The supermarket is a great place to tap into the pulse of people's lives. I don't eavesdrop, but discussions happen in such a way that I'm sure people must think they're in a bubble and can't be overheard. And these conversations are most often about work/life struggles.
Standing at the deli counter recently, I heard two women updating each other since it was clear they hadn't connected in a while. One woman was talking about her elderly father who needed to move into an assisted living facility while her pre-teen child was going through her own difficulties. Having experienced the independent living/assisted living/nursing home/hospice situations with my own father several years ago while my child was dealing with issues in school, I could relate. I could see in her face - and I only glanced quickly - that she was barely holding it together.
There was no way to know whether this woman was also working outside of the home, but if so, her candle wasn't burning at both ends - it was about to be extinguished. Work/life issues of this magnitude upend life, and chaos and uncertainty quickly become the norm.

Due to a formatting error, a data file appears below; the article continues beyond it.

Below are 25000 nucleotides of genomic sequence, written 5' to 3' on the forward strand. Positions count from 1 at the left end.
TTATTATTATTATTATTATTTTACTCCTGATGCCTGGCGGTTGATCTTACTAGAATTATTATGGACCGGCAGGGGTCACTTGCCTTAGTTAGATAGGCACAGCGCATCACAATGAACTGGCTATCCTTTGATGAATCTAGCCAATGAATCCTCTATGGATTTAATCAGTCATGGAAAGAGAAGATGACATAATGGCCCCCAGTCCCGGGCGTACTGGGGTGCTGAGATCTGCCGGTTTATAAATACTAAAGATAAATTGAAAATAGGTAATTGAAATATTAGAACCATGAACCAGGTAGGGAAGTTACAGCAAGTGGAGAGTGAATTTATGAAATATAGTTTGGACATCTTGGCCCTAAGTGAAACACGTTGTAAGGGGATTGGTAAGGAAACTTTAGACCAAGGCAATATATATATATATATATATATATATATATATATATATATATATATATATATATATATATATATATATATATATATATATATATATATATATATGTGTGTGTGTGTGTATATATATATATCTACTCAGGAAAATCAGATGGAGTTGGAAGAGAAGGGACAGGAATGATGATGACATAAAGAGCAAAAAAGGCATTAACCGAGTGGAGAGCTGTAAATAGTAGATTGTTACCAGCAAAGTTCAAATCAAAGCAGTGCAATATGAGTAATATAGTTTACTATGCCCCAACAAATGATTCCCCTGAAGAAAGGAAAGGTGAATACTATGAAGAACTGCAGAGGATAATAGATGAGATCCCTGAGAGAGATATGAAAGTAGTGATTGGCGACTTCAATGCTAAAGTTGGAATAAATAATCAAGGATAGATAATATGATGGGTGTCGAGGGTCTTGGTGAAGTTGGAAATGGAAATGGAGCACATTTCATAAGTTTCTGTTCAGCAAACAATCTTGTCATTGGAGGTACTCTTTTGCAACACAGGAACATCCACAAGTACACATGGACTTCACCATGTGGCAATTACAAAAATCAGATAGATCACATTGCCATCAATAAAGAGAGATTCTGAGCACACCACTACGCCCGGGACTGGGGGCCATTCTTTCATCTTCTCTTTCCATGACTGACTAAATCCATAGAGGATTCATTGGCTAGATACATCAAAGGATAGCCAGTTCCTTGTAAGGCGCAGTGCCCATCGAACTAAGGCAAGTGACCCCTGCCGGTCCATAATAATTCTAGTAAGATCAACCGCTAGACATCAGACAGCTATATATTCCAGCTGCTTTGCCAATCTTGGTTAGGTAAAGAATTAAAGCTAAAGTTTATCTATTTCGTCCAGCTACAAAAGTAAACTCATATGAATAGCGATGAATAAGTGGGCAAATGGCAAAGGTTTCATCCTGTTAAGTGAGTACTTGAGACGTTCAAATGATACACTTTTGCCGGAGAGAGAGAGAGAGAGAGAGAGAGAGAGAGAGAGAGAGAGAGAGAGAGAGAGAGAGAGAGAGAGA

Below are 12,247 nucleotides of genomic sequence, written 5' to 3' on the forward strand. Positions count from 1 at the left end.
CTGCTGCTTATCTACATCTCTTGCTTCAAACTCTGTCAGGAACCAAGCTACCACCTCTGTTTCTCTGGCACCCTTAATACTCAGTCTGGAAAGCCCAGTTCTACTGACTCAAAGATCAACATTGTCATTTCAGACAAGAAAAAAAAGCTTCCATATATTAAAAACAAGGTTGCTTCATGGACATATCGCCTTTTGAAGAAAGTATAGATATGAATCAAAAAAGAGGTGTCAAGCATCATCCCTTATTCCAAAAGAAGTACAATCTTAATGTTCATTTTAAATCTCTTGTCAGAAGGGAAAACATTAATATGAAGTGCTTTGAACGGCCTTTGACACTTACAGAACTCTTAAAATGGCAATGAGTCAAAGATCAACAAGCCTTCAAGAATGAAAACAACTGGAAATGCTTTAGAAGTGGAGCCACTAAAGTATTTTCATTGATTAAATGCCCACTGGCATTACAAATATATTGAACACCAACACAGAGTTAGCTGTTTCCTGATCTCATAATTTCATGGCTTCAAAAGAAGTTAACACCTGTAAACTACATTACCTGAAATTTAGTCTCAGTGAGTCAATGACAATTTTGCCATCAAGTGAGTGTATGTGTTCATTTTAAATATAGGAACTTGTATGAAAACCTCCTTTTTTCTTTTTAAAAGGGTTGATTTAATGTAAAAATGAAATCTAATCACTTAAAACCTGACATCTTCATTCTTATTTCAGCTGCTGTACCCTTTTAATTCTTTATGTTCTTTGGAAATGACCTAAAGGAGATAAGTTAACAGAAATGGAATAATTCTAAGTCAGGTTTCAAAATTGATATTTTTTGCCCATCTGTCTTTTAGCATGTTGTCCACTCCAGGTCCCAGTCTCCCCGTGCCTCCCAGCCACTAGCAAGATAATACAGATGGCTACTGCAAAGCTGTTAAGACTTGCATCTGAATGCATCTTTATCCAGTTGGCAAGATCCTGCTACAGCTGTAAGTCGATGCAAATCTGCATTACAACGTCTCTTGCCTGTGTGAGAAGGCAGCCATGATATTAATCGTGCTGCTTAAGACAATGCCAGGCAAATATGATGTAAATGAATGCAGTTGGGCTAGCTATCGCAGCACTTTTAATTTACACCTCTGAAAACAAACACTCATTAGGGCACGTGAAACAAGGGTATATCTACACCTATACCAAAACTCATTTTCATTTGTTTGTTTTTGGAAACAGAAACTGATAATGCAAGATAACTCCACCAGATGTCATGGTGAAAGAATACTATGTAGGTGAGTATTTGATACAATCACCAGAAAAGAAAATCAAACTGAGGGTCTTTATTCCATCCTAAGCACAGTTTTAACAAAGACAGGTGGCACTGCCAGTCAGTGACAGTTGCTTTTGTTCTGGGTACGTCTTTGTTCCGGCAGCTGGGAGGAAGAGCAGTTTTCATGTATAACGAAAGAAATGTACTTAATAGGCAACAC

The struggle and juggle of work/life and caregiving touch everything - jobs, family, finances, resources, and health. Unrelenting stress creates additional issues including mental health issues that further complicate simply getting through the day. When ongoing crises become the norm, daily life as it was known becomes a distant memory.
Working parent. Child with special needs. Aging parent. Medical issues. Marital problems. Financial pressures. The issues are endless, yet the pressures fall into the same bucket. It's a continuous game of whack-a-mole, and often when one situation abates, another quickly emerges. And more often than not, it's multiple issues at the same time. Going to the supermarket becomes like a mini-vacation, where you can blend into the aisles...or hide in one.
Often times, particularly at work, we don't reveal or discuss what's going on for a host of reasons. We're capable and can handle it all. We've worked hard to establish our careers and want to remain on track. We want to avoid the bias that often comes with being a working caregiver. Yet the toll these work/life struggles take is enormous, and sometimes talking about some of it can really ease the burden.
I've yet to hear anyone at the supermarket talking about profit margins or promotions, but do hear plenty about marriages, children, elderly parents, college applications, teens in crisis, divorces, and not having enough hours in the day or hands to handle it all. There's just something about the supermarket that brings out what's really happening in other people's lives.